13 Comments

  1. Michael Shalosky

    Coming from a football family.This is just a FRAME in a LONG running movie..Gods grace is always with you and you family.Good things will be happening to good people,as are you and John.It is unfortunate that you must LIVE thru it..It will pass.The sun will come up tomorrow.Lift up the cross every day.I know you do..Things will work out.Susan and I are praying for you both..MGS

    Reply
    1. Marcia

      Thanks, Mike. There is always the next play–always another chance for redemption. I love that about football!

      Reply
  2. Jim Stewart

    Marcia, the football situation at UNC is but another example of our brokenness and need for reconciliation. I just finished a sermon Joseph’s reconciliation with his brothers using the Confession of 1967. It’s a pretty remarkable document and its implications are far reaching. Blessings.

    Reply
    1. Marcia

      Thank you, Jim, for your comment. The Confession of 1967 is a strong statement. The interesting piece for me is that the section on ministries of Reconciliation locates our capacity to envision and enact reconciliation in the power of Jesus Christ’s resurrection and the promise of the second coming. That transforming victory over death and the promise that there is more to come tell us that God is always at work creating conditions for renewal and new life.
      The interesting thing about thinking about reconciliation when it comes to Joseph’s story is that he forgave his brothers from a position of favor, from a position of power. Reconciliation’s capacity for healthy transformation and healing often rests in how power is distributed and used. I think about, too, the work of building anti-racist communities and how reconciliation may sound good to those who have more power, and it may sound suspect to those who have less. In fact in some anti-racism work reconciliation is not the goal while honest, mutual relationships might be still attainable.
      In many situations we may have to continue to look for ways to be in trusting relationships even when reconciliation may not be possible or even advisable. Power differentials have to be acknowledged and abuses of power must be exposed for reconciliation to really have integrity. I think about a sermon I preached many years ago and suggested how different the story of Joseph may have been if it was a story, instead, of Josephine who was a survivor of abuse. What does Christian forgiveness and reconciliation look like when those who survive the wrongs do not find favor and do not come from a position of power?
      The Confession of 1967 takes us back to how Christ creates a possibility when we find our power in Him. I would love to hear more about your sermon.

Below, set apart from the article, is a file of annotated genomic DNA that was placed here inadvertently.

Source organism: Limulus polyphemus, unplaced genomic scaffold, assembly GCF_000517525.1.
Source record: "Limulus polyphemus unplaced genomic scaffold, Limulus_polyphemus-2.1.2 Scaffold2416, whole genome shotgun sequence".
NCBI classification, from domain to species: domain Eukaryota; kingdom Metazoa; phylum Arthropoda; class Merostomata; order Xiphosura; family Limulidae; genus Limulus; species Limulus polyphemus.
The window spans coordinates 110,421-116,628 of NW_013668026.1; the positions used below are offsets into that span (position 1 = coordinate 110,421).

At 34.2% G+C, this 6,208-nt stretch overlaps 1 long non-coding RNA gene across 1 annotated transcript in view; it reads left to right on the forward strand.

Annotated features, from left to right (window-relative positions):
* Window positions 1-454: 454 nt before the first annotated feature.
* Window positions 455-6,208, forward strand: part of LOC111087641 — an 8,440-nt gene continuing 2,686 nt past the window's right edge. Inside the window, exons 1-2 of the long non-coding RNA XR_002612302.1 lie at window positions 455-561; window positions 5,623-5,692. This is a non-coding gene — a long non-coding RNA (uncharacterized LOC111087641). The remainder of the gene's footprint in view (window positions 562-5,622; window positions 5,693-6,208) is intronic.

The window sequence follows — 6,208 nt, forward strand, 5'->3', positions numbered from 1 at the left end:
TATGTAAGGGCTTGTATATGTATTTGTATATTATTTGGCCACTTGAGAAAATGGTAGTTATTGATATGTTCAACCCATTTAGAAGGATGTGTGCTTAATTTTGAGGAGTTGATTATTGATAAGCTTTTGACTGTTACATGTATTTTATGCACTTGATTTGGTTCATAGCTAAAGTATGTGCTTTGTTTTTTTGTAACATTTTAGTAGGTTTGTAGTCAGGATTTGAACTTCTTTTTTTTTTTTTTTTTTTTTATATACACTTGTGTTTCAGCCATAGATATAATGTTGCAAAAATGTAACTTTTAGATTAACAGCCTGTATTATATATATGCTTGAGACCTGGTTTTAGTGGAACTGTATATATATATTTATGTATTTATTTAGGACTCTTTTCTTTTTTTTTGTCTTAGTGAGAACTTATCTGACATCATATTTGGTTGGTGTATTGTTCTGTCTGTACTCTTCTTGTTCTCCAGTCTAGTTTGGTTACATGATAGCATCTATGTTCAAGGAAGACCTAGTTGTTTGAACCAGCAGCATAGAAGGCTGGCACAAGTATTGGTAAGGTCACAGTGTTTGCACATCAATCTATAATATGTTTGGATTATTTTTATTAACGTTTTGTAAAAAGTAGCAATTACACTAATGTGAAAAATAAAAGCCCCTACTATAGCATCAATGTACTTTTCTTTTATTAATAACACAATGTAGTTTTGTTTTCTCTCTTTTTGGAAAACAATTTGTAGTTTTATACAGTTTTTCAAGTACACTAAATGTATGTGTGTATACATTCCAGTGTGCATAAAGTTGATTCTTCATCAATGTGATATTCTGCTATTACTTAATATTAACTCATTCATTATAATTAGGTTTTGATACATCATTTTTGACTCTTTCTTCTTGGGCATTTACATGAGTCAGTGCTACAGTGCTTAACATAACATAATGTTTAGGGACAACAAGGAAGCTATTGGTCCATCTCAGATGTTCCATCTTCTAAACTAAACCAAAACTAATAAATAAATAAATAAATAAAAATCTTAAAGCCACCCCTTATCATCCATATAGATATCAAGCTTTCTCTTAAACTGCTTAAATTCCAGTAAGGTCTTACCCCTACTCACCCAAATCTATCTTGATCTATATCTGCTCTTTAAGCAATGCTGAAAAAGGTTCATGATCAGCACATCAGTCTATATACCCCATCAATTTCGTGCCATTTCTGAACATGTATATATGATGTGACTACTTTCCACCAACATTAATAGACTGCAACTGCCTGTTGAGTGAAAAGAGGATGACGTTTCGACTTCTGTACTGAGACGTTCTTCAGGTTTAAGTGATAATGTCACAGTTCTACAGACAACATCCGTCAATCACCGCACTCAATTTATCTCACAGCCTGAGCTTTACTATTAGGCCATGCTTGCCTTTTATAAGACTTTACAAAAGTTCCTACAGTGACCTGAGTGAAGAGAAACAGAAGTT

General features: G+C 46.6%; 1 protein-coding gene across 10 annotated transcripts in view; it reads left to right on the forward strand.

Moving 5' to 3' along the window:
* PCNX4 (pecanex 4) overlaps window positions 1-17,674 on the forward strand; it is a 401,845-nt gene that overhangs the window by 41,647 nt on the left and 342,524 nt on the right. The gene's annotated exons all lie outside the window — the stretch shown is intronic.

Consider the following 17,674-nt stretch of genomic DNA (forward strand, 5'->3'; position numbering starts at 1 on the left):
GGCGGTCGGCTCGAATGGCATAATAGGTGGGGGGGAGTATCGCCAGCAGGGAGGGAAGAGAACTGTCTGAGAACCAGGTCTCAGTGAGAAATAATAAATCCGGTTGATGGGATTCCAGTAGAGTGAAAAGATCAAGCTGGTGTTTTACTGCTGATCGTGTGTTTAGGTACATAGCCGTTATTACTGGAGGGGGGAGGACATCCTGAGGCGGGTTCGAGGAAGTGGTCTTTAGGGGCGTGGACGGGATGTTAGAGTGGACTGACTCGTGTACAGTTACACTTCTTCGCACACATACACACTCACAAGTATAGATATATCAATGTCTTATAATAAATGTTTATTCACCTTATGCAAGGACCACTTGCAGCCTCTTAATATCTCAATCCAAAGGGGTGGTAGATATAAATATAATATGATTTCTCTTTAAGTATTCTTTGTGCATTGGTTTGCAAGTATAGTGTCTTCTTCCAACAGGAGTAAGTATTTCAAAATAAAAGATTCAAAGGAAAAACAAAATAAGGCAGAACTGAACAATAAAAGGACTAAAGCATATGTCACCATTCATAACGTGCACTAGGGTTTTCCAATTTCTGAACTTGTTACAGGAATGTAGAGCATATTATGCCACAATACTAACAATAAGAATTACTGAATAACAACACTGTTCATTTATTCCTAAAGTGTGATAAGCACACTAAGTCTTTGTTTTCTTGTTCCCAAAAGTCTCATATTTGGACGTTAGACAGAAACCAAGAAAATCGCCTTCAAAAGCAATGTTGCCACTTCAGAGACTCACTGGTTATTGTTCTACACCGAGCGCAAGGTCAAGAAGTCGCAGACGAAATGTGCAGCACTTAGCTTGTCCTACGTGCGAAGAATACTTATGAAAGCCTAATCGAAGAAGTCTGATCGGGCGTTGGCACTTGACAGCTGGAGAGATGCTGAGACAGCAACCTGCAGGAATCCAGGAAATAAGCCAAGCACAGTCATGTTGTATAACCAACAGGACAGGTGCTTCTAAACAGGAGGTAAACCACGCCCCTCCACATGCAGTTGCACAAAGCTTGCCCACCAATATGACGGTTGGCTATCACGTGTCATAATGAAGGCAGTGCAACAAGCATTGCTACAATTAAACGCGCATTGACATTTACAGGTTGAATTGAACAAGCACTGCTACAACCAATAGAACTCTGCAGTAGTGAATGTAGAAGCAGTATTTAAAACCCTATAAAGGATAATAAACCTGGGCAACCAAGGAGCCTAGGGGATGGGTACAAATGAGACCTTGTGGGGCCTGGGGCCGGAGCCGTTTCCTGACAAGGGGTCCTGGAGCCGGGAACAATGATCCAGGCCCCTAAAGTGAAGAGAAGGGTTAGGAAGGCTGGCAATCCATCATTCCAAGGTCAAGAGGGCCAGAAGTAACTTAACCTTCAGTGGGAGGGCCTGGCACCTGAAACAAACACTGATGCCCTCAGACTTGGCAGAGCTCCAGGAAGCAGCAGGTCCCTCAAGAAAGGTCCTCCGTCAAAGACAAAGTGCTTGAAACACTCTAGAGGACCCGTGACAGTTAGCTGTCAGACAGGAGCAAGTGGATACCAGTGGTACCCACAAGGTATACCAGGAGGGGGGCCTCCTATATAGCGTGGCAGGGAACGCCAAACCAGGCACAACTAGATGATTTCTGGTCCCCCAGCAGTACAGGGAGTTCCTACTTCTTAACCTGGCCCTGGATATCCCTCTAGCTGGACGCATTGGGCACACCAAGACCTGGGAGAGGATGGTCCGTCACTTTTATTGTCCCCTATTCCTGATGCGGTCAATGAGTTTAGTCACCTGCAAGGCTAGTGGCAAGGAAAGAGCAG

Reply
  3. cindy cheatham pietkiewicz

    Great blog post and I know that god will give you wisdom and courage at whatever comes through this next challenge or change if it comes

    Reply
    1. Marcia

      Thank you, Cindy. God has never let us down in giving us what we need before! I love the song “On Time God” that says “He may not come when you want Him, but He’ll be there right on time.”

      Reply
  4. Susan Steinberg

    Marcia,

    Thank you for the wisdom of this post. You are surrounded by a community of friends who care about you, so whatever happens, you are not alone.

    Reply

    1. The ego of free agency–wow, that’s a sports metaphor that applies everywhere. If we all stopped asking, “What about me?” every few minutes, how much better would this world be? We need each other so much. There’s an enemy within, but love conquers all if we listen to the small, still voice.

      Thanks so much for this wisdom and for what you give to others, Marcia.

      Lyn

      Reply
      1. Marcia

        Thanks, Lyn. I hope you’ll be a guest blogger sometime here. I think folks would love to hear from you here!

        Reply
    2. Marcia

      Thank you, Susan. What a blessing to be a part of such a supportive community.

      Reply
  5. Liz Dowling-Sendor

    Thank you so much for your reflections on football and, more broadly, on all of life experiences. What wisdom you have shared about “the sin of free agency.” You and your family and the team are in my prayers. Know that you are surrounded by much love and support.

    Reply
    1. Marcia

      Thank you, Liz. We are all thankful for your prayers!

      Reply

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